In Porat’s slim, well documented, book he gives a textured account of the convergence of a number of disparate people in the Warsaw ghetto. The significance of the photo is that the unidentified Jewish boy represents all of the innocent victims of Hitler’s Final Solution.

This memoir includes A Glossary of Terms, A Prologue, and an essay called On Photographs, History, and Narrative Style, It also includes a lot of documentation which appear in endnotes which list many memoirs, especially in Hebrew that Porat consulted. There is also a very helpful Index.

To watch a discussion with Dan Porat about his book that took place in Skokie, Illinois, click here.
To read an interesting article that researches the various possibilities surrounding the identity of the boy, click here.

To view the photos of the Warsaw ghetto included in the Stroop report, click here.

Hannah Blumenthal Porat – author’s mother
Dan Porat – son of Hannah; author

Erna Hamlet
Felix Fechenbach – married to Irma
Shmuel Trapkovits – married Devorah; second wife Sheindal
Dina Trapkovits – daughter of Samuel and Devorah
Nissan Trapkovits – son of Samuel and Devorah
Baruch Trapkovits – son of Samuel and Devorah
Rivkah Trapkovits – daughter of Samuel and Devorah; married to Fischel Farber
Haim and Jacob Farber – sons of Rivkah and Fischel
Zelda and Ephraim Trapkovits – children of Samuel and Sheindal
Haim Farber
Fischel Farber – Haim’s son; husband of Rivkah Trapkovits (see above)
Itzhak Katzenelson
Peshka Harman
Shmuel Greenberg
Moshe Rubenchik
Tsvi Kutzer
Chaim Kaplan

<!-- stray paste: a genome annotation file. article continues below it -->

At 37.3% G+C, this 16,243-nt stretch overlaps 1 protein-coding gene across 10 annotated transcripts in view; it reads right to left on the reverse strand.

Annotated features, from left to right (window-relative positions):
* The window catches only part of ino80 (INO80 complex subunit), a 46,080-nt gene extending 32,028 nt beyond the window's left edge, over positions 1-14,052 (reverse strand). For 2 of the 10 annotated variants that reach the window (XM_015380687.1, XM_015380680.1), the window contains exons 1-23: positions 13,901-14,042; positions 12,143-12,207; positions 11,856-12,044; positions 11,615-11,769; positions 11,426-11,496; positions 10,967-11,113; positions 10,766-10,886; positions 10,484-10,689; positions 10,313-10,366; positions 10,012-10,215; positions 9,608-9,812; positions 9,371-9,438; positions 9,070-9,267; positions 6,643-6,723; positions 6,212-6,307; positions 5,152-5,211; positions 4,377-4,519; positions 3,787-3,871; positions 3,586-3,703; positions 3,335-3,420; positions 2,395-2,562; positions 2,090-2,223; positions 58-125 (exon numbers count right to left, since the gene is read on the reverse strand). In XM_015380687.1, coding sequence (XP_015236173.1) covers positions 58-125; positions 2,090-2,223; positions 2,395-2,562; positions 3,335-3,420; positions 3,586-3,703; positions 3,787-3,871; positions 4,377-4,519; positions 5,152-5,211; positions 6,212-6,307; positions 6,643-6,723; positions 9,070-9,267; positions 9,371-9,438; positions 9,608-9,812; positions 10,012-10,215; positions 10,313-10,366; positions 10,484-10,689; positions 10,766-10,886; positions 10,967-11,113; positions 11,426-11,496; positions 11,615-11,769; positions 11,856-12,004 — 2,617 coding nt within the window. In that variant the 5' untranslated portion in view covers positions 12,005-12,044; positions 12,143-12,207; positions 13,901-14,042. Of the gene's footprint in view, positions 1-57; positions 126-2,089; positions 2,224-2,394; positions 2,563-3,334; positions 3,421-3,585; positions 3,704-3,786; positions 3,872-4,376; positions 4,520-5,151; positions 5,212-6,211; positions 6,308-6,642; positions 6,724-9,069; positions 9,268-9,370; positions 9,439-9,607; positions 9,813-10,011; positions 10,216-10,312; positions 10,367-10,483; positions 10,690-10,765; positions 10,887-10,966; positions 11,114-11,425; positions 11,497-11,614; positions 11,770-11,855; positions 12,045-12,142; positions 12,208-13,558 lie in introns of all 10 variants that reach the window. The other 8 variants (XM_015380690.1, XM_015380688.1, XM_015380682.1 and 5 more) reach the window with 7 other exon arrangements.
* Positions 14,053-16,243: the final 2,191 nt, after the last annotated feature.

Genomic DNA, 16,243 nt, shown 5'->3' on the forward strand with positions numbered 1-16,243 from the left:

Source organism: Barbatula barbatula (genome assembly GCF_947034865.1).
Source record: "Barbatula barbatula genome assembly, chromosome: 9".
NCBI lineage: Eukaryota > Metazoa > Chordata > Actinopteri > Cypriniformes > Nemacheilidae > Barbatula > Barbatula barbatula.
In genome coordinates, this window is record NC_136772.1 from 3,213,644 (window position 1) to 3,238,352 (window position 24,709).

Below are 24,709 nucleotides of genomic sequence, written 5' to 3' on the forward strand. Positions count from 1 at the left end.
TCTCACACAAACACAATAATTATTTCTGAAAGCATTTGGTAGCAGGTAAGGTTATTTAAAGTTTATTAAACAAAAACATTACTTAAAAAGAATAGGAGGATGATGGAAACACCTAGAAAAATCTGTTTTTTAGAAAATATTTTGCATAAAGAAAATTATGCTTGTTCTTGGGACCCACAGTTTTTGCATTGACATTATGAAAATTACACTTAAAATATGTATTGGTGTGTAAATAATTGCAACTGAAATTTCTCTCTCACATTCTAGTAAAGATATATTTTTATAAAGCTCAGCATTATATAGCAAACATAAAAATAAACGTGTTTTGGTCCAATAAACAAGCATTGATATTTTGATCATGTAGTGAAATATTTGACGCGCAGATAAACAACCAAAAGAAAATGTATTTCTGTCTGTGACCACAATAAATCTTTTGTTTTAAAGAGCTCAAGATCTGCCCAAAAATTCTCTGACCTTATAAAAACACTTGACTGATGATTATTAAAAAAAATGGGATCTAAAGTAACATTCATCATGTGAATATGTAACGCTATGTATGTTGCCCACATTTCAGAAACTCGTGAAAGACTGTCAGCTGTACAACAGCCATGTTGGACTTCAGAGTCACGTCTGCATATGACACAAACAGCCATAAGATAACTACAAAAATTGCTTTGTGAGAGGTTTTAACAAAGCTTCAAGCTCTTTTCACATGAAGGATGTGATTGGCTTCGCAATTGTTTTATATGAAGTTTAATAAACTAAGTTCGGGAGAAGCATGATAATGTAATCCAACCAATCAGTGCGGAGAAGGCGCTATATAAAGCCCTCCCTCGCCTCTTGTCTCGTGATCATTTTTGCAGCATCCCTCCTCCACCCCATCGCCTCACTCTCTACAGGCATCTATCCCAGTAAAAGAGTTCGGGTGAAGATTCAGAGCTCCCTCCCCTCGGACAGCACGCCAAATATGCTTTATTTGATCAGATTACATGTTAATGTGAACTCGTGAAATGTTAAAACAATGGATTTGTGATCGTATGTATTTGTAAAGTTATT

Emmanuel Ringelblum
Antek (Itshak) Zuckerman
Lunka Kozibrodzka
Aron Schultz
Jozio Schultz – son of Aron
Jacob and Ziporah Nussbaum
Yosef Nussbaum – son of Jacob and Ziporah; married to Chana
Tsvi Nussbaum – son of Yosef and Chana
Ilan Nussbaum – son of Yosef and Chana
Chana Nussbaum – daughter of Jacob and Ziporah; married to Shulim (Ziporah’s brother)
Tsivyah Lubetkin
Antek Zucherman
Zacharia Artstein
Malka Hornstein
Bluma Wiszogrodski
Rukhele Lauschvits
Thaddeus Stabholz
Helik Birenbaum
Halina Birenbaurm – sister of Helik
Lolek Skosowski
Adam Zurawin
David Guzik
Jan Rolnik – married to Ella Sendowska
Artur Rolnik – son of Jan and Ella
Danusia Rolnik – daughter of Jan and Ella
Helena Goldberg
David and Sophie Goetzel-Leviathan
Heinz Schenk
Heinz Galinski
Mark Berkowitz
David Margolick
Lucjan Dobroszycki
Sue Fishkoff
Aron Glanz-Leyeles

Frankfurt, Germany
New York City, NY
Hamburg, Germany
Berlin, Germany
Hillersleben, Germany
Kibbutz Lodz-Borochov, Lodz, Poland
Lomza, Poland
Grochow, Poland
Sandomierz, Poland
Warsaw Ghetto, Poland
Hotel Polski, Warsaw, Poland

Walbrzych, Poland
Kibbutz Mishmar ha-Sharon, Israel


  1. I finished the book just today. As a German, these stories grip my heart. It seems so hard to believe that people can turn into prime evil. As a Christian I am appalled what is considered Christian under the same banner. Not living the life that we are commanded to live but take our "faith" as an excuse for the crimes committed. No wonder so many true Christians left the Old World for the New and hence American Christians became the staunchest supporters of Israel and the Jewish people.
    "The Boy" is a great read and it allows you to get into the minds of those who had no scruple to commit these crimes.

    1. It is a tragic story and a very interesting book. I can tell you were very moved by it.
      Toby Bird